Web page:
Texas Governor Rick Perry signed a series of bills into law last week modifying some of the state’s Medicaid statutes and programs. The laws will take effect on September 1, 2013.
While the legislation was purportedly aimed at enhancing the state’s ability to detect and prevent Medicaid fraud, waste, and abuse, in fact many of the statutory provisions were added to comply with federal mandates necessary to secure ongoing federal funding for the Texas Medicaid program to ensure continued eligibility for incentive recoveries under its civil false claims act.
The highlights of the new laws are as follows:
S.B. 746 brings the state’s civil false claims act, the Texas Medicaid Fraud Prevention Act (TMFPA), into compliance with the federal requirement that the state statute be “at least as effective” in rewarding and facilitating qui tam actions as the federal false claims act. The U.S. Department of Health and Human Services Office of Inspector General gave Texas until September 1, 2013 to amend the TMFPA so that the state may continue to qualify for a 10-percentage-point increase in its share of recovery of civil Medicaid false claims judgments and settlements.
The bill extends false claims liability to any person who or entity that commits an “unlawful act” by conspiring to otherwise violate the TMFPA, or who conceals, avoids or decreases their obligations to repay funds to Medicaid. The bill also makes procedural changes to the state civil false claims statute of limitations and public disclosure provisions, resulting in provisions that parallel those in the federal false claims act.
Another bill, S.B. 1803, amends the Texas Government Code to meet federal requirements allowing the state to continue receiving matching funds from the federal government for the state’s Medicaid program. Among other provisions, the bill requires the Texas Medicaid program’s Office of Inspector General to conduct preliminary investigations of any complaint of Medicaid fraud or abuse, mandates referrals of fraud to the Texas Medicaid Fraud Control Unit or other law enforcement entities, and requires the Medicaid program to impose a payment hold on claims for reimbursement when credible allegations of fraud exist.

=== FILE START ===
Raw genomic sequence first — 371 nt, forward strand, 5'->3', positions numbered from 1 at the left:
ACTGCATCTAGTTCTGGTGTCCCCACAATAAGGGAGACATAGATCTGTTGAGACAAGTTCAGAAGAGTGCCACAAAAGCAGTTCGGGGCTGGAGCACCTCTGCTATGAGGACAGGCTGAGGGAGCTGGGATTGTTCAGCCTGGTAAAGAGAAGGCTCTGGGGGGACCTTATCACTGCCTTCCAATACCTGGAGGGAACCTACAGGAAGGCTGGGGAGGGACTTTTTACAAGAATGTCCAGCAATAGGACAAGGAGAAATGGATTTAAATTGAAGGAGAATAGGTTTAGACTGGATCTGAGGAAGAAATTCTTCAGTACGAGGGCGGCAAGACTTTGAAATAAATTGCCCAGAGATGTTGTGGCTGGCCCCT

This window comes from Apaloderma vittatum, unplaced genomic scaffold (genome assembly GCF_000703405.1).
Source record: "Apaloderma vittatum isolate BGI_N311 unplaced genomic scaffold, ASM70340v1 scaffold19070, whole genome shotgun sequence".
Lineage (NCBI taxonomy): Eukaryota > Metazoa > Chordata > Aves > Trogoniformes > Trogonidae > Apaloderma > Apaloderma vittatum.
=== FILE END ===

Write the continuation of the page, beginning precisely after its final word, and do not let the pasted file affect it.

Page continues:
S.B. 8 amends the Texas Government Code to require the Medicaid program to establish a data analysis unit intended to detect data trends and identify anomalies relating to compliance with Medicaid and Children’s Health Insurance Program (CHIP) requirements. The bill also limits the marketing activities of CHIP and Medicaid providers and changes the licensure of non-emergency medical transportation companies and emergency medical services providers, with a two-year moratorium on new licenses for emergency medical services providers beginning September 1, 2013.
H.B. 658 amends the Civil Practice and Remedies Code so that plaintiffs cannot collect post-judgment interest on any portion of a damages award that includes money subject to Medicare subrogation. The bill responds to concerns that post judgment interest accrues in Medicare subrogation lien cases, causing defendants to pay additional costs due to the delay of a third party’s issuance of a demand letter.
While at first blush the bills appear technical in nature, the result may be increased Medicaid program oversight and enhanced opportunities for whistleblowers and state enforcement authorities to bring Medicaid-based civil false claims actions in Texas. These new laws, combined with the swelling ranks of Medicaid Recovery Audit Contractors and similar entities, mean that Texas health care providers will likely see more scrutiny of their Medicaid billing activities.